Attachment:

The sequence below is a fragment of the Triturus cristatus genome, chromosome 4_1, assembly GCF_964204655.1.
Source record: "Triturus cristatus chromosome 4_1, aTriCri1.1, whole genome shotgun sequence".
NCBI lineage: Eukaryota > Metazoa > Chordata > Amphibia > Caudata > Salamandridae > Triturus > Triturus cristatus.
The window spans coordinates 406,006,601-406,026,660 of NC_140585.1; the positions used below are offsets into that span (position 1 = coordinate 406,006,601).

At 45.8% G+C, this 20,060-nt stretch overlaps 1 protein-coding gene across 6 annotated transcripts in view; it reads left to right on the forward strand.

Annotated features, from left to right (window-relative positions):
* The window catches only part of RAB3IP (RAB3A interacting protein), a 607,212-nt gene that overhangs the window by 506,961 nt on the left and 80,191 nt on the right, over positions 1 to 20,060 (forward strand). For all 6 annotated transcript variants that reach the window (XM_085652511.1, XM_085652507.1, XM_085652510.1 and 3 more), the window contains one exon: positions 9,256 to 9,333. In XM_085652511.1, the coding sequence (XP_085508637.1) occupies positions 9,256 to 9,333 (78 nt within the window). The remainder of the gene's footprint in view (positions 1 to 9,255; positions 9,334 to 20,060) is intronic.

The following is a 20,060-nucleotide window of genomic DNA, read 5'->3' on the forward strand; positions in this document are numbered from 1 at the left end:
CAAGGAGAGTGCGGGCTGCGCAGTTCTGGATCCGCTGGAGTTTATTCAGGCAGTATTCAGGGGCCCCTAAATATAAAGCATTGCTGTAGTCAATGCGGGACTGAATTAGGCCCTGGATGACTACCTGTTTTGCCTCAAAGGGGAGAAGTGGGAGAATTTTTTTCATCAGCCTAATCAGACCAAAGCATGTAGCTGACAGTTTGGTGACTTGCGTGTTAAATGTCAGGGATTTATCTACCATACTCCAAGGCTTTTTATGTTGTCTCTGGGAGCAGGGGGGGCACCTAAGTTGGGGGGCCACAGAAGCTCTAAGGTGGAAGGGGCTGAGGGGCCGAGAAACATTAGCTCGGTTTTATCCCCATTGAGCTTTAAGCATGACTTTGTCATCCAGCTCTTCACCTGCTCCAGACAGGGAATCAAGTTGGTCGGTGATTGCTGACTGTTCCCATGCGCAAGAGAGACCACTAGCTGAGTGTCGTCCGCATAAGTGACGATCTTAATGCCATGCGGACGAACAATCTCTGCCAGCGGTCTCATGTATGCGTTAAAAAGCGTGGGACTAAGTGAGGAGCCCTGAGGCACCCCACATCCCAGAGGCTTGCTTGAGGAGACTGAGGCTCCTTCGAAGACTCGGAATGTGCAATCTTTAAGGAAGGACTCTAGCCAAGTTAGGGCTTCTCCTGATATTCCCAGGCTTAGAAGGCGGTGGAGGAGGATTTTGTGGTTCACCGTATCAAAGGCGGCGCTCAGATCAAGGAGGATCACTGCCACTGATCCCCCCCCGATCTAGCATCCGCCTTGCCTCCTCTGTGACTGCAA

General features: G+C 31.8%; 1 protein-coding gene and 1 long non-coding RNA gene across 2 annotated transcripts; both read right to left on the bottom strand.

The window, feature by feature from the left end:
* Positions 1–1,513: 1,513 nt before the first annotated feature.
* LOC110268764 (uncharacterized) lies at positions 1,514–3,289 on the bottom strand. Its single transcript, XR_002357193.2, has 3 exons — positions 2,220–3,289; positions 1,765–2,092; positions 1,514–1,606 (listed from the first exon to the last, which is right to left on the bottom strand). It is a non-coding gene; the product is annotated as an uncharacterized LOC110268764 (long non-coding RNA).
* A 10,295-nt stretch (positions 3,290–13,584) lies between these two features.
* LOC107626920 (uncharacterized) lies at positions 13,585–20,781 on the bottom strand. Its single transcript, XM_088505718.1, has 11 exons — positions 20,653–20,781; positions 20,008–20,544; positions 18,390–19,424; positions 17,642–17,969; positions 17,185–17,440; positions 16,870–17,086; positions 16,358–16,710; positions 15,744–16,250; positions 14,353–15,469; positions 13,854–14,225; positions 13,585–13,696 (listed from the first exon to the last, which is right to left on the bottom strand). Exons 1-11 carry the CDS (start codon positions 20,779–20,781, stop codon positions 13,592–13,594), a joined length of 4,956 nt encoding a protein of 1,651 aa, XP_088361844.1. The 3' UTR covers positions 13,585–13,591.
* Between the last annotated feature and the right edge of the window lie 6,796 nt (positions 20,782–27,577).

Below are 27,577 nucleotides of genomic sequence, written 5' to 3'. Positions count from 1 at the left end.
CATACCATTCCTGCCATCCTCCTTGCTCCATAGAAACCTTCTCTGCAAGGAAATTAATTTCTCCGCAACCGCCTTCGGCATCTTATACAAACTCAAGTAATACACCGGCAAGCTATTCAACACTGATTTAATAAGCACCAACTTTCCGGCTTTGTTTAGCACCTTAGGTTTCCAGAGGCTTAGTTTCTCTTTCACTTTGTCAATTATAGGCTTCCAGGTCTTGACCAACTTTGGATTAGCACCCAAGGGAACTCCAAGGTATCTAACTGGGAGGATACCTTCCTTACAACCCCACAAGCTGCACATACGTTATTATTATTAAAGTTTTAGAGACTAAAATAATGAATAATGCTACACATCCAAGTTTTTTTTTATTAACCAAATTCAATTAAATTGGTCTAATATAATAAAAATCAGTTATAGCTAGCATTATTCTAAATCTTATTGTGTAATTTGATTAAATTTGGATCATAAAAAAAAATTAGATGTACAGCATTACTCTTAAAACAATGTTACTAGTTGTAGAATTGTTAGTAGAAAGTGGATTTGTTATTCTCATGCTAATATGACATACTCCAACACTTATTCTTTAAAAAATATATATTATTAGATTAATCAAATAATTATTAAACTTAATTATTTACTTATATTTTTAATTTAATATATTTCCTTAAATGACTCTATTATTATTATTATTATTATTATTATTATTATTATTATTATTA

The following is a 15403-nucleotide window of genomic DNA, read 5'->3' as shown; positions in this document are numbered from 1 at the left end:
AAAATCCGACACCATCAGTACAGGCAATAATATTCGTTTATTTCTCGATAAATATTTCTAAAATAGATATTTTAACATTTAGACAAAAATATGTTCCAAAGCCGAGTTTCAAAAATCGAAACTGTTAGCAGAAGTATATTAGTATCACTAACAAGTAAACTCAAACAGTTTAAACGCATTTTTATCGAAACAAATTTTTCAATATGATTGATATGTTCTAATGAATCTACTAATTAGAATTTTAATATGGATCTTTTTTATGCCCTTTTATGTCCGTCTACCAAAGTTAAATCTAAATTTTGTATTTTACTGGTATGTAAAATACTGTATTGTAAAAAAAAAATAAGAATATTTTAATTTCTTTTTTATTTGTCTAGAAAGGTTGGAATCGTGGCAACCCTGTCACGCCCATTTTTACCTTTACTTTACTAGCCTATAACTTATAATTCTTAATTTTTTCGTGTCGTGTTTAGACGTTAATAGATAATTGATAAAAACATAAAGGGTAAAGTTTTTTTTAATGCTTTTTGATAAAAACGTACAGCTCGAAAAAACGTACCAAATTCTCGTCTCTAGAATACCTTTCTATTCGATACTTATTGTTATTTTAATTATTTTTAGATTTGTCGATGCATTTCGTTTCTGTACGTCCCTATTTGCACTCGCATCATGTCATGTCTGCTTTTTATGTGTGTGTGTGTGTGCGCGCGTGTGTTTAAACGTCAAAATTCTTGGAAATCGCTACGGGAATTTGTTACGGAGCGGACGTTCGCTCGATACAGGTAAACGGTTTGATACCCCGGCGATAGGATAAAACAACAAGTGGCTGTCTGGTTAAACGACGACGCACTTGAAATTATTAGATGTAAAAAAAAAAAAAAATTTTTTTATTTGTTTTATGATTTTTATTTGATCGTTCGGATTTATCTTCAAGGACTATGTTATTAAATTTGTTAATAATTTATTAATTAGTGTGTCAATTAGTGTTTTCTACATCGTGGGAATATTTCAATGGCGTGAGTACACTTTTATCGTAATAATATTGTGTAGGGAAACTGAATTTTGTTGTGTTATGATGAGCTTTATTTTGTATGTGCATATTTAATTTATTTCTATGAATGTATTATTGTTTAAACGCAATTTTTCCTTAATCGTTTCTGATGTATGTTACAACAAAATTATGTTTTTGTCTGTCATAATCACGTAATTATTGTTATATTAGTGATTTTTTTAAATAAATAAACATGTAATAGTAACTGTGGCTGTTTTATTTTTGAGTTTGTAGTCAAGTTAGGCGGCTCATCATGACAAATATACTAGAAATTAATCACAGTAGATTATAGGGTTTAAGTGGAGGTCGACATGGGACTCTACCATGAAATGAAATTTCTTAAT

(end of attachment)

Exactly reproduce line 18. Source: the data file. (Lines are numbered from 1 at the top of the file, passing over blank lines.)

CATACCATTCCTGCCATCCTCCTTGCTCCATAGAAACCTTCTCTGCAAGGAAATTAATTTCTCCGCAACCGCCTTCGGCATCTTATACAAACTCAAGTAATACACCGGCAAGCTATTCAACACTGATTTAATAAGCACCAACTTTCCGGCTTTGTTTAGCACCTTAGGTTTCCAGAGGCTTAGTTTCTCTTTCACTTTGTCAATTATAGGCTTCCAGGTCTTGACCAACTTTGGATTAGCACCCAAGGGAACTCCAAGGTATCTAACTGGGAGGATACCTTCCTTACAACCCCACAAGCTGCACATACGTTATTATTATTAAAGTTTTAGAGACTAAAATAATGAATAATGCTACACATCCAAGTTTTTTTTTATTAACCAAATTCAATTAAATTGGTCTAATATAATAAAAATCAGTTATAGCTAGCATTATTCTAAATCTTATTGTGTAATTTGATTAAATTTGGATCATAAAAAAAAATTAGATGTACAGCATTACTCTTAAAACAATGTTACTAGTTGTAGAATTGTTAGTAGAAAGTGGATTTGTTATTCTCATGCTAATATGACATACTCCAACACTTATTCTTTAAAAAATATATATTATTAGATTAATCAAATAATTATTAAACTTAATTATTTACTTATATTTTTAATTTAATATATTTCCTTAAATGACTCTATTATTATTATTATTATTATTATTATTATTATTATTATTATTA